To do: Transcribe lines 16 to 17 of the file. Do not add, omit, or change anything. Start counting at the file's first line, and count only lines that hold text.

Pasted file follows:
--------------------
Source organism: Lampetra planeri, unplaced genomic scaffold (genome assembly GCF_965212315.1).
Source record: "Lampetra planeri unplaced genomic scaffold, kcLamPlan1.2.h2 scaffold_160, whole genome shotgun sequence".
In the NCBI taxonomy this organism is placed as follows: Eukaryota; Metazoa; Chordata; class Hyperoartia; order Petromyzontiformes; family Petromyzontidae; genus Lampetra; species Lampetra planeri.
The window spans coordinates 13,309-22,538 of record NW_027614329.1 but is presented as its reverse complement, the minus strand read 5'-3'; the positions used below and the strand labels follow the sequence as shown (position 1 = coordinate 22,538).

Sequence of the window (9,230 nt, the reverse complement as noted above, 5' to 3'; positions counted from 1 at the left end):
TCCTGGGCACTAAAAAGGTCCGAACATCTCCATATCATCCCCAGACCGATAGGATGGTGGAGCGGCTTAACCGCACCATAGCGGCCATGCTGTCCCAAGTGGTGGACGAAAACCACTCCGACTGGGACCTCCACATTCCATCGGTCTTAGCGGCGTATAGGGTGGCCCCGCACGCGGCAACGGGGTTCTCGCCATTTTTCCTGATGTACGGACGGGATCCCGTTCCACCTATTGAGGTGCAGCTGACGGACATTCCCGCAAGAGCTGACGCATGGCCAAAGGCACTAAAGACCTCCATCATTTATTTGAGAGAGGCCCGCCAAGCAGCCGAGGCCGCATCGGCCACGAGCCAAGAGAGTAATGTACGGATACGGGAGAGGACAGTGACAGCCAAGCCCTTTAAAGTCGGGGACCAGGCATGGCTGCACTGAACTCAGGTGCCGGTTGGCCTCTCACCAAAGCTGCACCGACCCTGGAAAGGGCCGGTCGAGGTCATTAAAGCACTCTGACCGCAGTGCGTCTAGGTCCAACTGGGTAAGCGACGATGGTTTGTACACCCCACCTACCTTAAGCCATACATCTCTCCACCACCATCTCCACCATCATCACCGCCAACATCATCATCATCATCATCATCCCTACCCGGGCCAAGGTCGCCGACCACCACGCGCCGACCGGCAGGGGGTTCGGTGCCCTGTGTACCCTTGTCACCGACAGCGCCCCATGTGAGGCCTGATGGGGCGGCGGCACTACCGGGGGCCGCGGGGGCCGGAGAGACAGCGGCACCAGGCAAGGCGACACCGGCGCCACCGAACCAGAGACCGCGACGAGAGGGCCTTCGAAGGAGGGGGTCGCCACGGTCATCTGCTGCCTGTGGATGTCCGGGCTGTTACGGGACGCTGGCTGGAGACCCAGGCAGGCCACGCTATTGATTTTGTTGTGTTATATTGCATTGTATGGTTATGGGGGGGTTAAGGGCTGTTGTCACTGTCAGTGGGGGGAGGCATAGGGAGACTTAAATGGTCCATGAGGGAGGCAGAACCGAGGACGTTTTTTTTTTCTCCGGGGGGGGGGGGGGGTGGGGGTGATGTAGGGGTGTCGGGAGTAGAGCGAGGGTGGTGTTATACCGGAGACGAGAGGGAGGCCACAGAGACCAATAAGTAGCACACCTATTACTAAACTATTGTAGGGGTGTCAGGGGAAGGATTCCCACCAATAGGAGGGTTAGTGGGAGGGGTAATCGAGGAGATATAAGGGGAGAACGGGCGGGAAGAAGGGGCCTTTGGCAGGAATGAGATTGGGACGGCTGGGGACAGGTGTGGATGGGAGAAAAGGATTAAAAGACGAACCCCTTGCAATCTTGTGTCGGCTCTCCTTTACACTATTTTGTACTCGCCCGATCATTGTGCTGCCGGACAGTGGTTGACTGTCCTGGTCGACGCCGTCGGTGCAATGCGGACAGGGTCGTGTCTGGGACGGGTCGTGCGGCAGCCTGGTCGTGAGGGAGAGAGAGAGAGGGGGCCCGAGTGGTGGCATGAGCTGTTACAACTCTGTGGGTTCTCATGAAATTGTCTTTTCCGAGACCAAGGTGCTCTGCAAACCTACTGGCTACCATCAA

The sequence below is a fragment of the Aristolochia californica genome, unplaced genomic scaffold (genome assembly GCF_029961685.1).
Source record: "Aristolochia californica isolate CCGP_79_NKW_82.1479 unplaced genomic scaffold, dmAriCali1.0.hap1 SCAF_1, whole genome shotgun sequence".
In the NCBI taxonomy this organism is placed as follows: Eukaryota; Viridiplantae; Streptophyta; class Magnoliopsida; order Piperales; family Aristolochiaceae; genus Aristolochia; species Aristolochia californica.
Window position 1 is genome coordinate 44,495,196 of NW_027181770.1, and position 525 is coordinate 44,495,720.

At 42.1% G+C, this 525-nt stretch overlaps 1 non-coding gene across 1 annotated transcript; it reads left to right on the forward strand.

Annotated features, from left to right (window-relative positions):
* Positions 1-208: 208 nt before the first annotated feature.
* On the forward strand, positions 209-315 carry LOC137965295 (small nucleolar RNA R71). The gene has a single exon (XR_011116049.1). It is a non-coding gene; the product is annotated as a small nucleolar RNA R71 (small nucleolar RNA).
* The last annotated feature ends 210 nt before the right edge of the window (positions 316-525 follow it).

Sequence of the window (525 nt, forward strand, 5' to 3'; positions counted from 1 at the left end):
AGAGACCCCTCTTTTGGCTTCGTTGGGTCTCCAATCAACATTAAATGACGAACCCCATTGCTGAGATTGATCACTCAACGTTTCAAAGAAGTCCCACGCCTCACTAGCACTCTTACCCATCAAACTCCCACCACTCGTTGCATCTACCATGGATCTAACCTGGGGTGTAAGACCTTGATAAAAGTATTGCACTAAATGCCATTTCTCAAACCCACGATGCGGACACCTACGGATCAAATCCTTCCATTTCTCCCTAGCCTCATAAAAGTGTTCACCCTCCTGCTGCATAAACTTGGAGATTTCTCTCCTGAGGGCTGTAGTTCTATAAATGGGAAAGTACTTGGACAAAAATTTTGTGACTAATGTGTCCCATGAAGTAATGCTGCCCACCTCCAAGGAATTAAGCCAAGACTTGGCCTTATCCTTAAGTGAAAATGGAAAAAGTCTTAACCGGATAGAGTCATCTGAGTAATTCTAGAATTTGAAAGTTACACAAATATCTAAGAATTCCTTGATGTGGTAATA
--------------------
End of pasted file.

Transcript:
Sequence of the window (525 nt, forward strand, 5' to 3'; positions counted from 1 at the left end):
AGAGACCCCTCTTTTGGCTTCGTTGGGTCTCCAATCAACATTAAATGACGAACCCCATTGCTGAGATTGATCACTCAACGTTTCAAAGAAGTCCCACGCCTCACTAGCACTCTTACCCATCAAACTCCCACCACTCGTTGCATCTACCATGGATCTAACCTGGGGTGTAAGACCTTGATAAAAGTATTGCACTAAATGCCATTTCTCAAACCCACGATGCGGACACCTACGGATCAAATCCTTCCATTTCTCCCTAGCCTCATAAAAGTGTTCACCCTCCTGCTGCATAAACTTGGAGATTTCTCTCCTGAGGGCTGTAGTTCTATAAATGGGAAAGTACTTGGACAAAAATTTTGTGACTAATGTGTCCCATGAAGTAATGCTGCCCACCTCCAAGGAATTAAGCCAAGACTTGGCCTTATCCTTAAGTGAAAATGGAAAAAGTCTTAACCGGATAGAGTCATCTGAGTAATTCTAGAATTTGAAAGTTACACAAATATCTAAGAATTCCTTGATGTGGTAATA